Vijay Mallya loses UK case, his England & Wales assets can be sold by Indian banks

London: Fugitive businessman Vijay Mallya suffered a major setback in his UK court battles after a British high court judge ruled on May 8 that an Indian judgment against him can legally be enforced against his assets in England and Wales.
UK high court enforcement officers can now take legal steps to enforce the Indian judgment, which could include seizing and selling off Mallya’s assets in England and Wales.
UK high court judge Andrew Henshaw QC handed down judgment in favor of a consortium of 13 state-owned Indian banks led by State Bank of India to which the former Chairman of UB Group owes more than Rs 9,000 core. Henshaw ruled the judgment dating January 19, 2017 of the Debt Recovery Tribunal (DRT), Karnataka, Bengaluru, which states that Mallya owes the banks Rs 6,203 crore plus interest (Rs 9,863 crore as of November 22, 2017), can now legally be registered in England.
In his written judgment, Henshaw said: “There is a risk of the value of Dr Mallya’s assets deteriorating, and, or, being subject to claims by other creditors, and a risk of Dr Mallya being declared bankrupt. Dr Mallya’s departure from India, to where he has never since returned, and his resistance to India’s application to extradite him to face trial on serious criminal charges, provide some grounds for regarding him as a fugitive from justice.”
On November 24, 2017 the banks had registered the judgment of the Indian DRT in the English courts and obtained a freeze order stating that Mallya cannot dispose of or diminish his worldwide assets up to the value of £1,145,000,000 (Rs 10,210 crore). But Mallya had applied to set the order registering the judgment aside and for the freeze order to be discharged.
Paul Gair, partner at TLT, the UK law firm representing the banks, told TOI: “In dismissing Dr Mallya’s application, the high court has demonstrated its willingness to recognize judgments granted by courts in other jurisdictions, giving parties opportunities to enforce their judgments against any assets held here. This case also sets a strong precedent for parties to secure a worldwide freezing order when enforcing judgments against willful defaulters. Following the decision on May 8, the banks are now considering the enforcement options available to them in order to recover the sums due from Dr Mallya under the DRT judgment, which is now enforceable in England and Wales as if it were a judgment given by the English courts.”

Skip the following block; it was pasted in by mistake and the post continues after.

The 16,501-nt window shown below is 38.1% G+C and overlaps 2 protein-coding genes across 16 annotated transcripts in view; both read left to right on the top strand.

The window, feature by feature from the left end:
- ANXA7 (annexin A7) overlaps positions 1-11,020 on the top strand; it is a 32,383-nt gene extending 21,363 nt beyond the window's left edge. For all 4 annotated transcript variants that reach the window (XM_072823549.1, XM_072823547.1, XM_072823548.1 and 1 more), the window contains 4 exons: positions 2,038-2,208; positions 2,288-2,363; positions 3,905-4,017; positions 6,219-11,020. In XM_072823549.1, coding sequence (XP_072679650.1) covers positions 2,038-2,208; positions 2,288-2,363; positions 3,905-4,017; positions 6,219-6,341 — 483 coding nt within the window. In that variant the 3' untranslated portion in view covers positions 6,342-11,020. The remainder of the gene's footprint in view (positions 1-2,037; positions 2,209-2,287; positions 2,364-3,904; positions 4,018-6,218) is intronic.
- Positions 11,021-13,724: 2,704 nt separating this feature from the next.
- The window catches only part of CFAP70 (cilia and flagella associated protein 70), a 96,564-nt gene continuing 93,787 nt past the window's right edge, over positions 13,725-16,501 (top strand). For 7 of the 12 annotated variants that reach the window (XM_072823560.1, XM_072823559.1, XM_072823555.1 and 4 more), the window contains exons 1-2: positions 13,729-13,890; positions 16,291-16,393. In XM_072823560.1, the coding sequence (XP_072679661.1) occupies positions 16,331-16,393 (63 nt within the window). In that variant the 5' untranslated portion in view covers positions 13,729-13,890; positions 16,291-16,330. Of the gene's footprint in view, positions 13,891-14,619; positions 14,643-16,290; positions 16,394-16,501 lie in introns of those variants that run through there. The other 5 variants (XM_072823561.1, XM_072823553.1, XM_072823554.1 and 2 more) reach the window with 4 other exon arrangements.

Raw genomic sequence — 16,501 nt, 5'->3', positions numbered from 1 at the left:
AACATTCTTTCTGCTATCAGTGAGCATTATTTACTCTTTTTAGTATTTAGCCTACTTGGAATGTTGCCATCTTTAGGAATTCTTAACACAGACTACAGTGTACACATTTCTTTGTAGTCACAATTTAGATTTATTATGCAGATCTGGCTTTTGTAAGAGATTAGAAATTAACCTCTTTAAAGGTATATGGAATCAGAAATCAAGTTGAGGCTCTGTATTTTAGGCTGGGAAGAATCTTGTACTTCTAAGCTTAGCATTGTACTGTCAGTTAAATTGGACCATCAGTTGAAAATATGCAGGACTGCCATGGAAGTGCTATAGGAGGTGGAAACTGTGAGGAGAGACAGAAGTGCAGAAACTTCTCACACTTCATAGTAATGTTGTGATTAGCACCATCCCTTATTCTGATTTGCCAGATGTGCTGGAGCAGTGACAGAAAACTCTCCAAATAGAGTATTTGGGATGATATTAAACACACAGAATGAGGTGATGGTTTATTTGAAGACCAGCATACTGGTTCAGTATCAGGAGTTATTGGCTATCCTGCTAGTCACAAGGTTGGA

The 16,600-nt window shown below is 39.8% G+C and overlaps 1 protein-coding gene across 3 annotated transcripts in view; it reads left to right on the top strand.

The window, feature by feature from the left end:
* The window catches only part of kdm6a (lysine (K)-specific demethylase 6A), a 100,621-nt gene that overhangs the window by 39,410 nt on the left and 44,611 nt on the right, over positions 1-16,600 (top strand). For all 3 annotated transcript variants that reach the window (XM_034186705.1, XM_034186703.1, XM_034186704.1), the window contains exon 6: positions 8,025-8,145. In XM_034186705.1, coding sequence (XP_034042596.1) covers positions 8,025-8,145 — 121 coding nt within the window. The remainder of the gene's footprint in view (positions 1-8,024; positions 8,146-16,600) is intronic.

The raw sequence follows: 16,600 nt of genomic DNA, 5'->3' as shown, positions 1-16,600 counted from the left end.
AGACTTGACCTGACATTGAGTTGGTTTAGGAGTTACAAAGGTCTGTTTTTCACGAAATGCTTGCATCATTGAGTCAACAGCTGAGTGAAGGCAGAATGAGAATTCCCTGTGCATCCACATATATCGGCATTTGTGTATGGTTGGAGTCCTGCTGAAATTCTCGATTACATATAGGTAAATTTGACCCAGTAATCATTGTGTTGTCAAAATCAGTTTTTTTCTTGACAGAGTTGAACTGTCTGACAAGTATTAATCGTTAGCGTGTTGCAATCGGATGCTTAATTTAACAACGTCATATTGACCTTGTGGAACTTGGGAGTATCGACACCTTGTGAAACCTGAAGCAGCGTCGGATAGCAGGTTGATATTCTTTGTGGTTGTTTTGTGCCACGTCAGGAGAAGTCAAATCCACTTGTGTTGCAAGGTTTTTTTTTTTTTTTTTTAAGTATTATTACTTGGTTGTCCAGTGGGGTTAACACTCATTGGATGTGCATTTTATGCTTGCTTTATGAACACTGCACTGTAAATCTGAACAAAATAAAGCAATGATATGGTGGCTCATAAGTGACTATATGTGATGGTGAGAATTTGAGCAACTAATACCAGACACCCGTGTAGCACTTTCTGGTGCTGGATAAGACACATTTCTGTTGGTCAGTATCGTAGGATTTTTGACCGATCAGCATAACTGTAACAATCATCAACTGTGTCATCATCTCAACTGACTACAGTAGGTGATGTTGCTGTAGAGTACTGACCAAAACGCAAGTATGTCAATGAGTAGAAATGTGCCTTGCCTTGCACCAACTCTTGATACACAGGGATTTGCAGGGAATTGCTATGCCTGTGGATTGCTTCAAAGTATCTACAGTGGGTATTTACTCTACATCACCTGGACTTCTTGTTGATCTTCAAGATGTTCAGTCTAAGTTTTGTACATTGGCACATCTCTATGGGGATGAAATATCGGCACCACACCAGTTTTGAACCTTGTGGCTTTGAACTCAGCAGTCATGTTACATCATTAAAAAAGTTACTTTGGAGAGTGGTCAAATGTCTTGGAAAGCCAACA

Following the judgment, George Hayman QC, representing Mallya, sought permission to appeal against registering the Indian judgment in the UK on the grounds that the DRT judgment was “not sealed with a seal which shows that there is no upper limit on the pecuniary jurisdiction”, which he said was necessary for the judgment to be capable of registration as a judgment in England according to the Reciprocal Enforcement of Judgments (India) Order, 1958. He also argued that the letter sent in July 2017 from the DRT presiding officer to the UK high court confirming that the DRT had no upper limit on the pecuniary jurisdiction “could not be read with the DRT judgment together”.
Asking for permission to appeal against the freeze order, Hayman added: “There is not anything to demonstrate risk of dissipation other than the sword and the sword is de minimums in the context of his whole assets,” he said, referring to a historic £188,400 sword once belonging to Tipu Sultan, which Mallya declared as an asset and then “gave away as it was bringing him bad luck”, in breach of asset restraining orders in India.
Skeleton submissions by the banks’ lawyers also state that Mallya had disposed of one of the Maybach 62 cars and the Maybach 57 car and that he had failed to disclose a Porsche Cayenne (£70,000), a Range Rover (£60,000), a Ferrari F430 (£80,000), a Mini Cooper (£16,000) and a Bentley Turbo (£10,500), breaching the Supreme Court of India’s April 2016 disclosure order.
Henshaw dismissed both applications by Mallya’s counsel to appeal and also refused to stay execution.
Henshaw said there was “solid evidence of a real risk of dissipation of assets”, referring to Mallya’s transfer in February 2016 of $40 million received from Diageo to trusts for his three children and “giving away” the Tipu sword.
In asking for costs Nigel Tozzi QC, representing the banks, said: “We know Vijay Mallya has secured a loan of £500,000 for his own costs in relation to this.” Mallya was ordered to pay £200,000 costs.

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